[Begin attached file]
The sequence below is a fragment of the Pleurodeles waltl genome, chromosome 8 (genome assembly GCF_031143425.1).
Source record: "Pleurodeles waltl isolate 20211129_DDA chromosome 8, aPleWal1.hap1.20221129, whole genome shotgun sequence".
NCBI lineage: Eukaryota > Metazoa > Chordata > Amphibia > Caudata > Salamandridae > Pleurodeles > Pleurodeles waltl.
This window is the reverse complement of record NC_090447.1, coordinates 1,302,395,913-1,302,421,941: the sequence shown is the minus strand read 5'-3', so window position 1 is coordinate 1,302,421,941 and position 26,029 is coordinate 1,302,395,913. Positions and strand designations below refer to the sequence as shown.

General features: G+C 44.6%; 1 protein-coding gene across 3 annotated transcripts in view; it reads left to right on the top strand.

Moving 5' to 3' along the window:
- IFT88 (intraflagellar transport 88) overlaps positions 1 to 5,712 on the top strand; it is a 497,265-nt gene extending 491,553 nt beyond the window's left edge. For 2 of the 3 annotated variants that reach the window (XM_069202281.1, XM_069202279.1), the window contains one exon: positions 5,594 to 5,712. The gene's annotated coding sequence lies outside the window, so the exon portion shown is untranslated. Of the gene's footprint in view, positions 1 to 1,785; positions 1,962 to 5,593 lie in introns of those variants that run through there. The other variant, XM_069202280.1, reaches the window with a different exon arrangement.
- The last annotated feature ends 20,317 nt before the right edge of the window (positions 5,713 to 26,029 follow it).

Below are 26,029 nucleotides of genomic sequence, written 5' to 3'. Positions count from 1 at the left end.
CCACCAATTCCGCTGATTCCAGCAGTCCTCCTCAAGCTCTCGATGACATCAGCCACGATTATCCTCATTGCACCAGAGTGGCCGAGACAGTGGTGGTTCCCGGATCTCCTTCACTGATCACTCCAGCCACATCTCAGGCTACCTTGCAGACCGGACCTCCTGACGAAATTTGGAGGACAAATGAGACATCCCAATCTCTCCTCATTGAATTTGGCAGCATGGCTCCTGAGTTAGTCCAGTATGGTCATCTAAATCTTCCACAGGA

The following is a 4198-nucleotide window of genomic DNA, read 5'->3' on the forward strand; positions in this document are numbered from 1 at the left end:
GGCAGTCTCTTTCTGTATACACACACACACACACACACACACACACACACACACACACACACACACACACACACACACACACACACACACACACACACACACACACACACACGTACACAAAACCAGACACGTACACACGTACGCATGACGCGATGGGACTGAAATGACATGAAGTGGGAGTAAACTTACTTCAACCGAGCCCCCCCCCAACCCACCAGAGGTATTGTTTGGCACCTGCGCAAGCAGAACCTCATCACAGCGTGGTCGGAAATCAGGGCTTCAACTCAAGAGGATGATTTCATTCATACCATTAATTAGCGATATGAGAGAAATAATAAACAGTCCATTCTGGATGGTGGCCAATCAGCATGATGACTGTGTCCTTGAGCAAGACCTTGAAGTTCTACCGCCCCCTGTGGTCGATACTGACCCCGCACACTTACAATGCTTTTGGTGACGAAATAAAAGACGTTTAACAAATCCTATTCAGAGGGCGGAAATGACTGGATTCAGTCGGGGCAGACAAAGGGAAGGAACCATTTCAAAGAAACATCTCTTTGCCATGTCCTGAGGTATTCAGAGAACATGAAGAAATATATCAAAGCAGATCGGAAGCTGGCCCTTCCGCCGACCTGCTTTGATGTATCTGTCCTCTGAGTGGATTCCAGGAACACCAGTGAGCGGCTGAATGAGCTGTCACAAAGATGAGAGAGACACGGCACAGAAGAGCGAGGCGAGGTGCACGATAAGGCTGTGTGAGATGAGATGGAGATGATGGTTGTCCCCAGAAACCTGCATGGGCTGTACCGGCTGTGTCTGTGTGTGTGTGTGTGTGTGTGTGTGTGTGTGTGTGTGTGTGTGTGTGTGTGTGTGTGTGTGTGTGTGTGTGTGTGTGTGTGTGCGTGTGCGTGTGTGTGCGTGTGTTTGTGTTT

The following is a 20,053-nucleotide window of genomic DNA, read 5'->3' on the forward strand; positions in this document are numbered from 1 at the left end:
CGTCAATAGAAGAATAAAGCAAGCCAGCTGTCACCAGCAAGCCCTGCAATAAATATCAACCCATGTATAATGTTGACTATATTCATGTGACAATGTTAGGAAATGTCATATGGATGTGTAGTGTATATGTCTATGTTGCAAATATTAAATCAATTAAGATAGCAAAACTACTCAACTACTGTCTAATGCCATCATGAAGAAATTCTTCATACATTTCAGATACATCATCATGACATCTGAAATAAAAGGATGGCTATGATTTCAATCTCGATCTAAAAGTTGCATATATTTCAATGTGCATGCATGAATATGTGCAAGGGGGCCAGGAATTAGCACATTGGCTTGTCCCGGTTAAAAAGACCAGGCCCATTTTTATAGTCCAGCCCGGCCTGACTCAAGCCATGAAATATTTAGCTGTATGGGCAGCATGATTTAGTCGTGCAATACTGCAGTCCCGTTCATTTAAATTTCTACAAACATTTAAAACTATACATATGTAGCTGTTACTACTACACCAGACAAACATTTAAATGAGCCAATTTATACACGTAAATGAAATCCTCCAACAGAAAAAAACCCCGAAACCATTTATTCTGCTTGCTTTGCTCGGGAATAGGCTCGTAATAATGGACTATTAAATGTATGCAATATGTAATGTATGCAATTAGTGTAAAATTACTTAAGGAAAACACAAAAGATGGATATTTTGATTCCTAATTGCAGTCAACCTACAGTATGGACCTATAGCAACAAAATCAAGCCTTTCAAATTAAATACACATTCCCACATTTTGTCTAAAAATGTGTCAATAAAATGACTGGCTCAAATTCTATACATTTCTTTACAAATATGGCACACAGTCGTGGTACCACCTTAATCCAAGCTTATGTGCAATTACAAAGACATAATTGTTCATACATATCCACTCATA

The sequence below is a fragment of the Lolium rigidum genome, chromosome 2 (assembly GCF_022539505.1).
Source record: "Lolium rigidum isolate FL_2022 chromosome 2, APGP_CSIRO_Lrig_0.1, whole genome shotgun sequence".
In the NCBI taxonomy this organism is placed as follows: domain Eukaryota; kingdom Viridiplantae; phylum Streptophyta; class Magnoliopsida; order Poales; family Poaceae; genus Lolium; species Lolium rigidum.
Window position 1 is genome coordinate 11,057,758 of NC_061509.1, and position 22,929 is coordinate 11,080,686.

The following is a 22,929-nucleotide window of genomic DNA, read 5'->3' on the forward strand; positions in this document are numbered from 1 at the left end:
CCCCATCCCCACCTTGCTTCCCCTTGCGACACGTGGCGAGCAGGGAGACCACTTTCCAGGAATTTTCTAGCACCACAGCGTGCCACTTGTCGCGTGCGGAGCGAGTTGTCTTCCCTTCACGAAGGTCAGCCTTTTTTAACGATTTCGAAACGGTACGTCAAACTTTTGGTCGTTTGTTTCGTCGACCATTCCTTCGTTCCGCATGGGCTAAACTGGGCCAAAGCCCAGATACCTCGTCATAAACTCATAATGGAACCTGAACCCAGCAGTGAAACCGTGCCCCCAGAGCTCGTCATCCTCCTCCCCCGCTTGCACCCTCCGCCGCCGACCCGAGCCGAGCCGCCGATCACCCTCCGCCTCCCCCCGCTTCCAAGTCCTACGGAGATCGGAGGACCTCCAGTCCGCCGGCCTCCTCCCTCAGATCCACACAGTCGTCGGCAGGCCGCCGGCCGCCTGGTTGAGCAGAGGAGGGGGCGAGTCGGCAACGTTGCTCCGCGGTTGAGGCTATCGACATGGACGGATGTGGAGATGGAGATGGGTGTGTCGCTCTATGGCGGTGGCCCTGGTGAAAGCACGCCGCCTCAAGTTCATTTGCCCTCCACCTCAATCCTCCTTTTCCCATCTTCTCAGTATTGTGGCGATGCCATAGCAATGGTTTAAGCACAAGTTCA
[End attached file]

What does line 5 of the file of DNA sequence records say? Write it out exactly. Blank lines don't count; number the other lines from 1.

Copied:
General features: G+C 44.6%; 1 protein-coding gene across 3 annotated transcripts in view; it reads left to right on the top strand.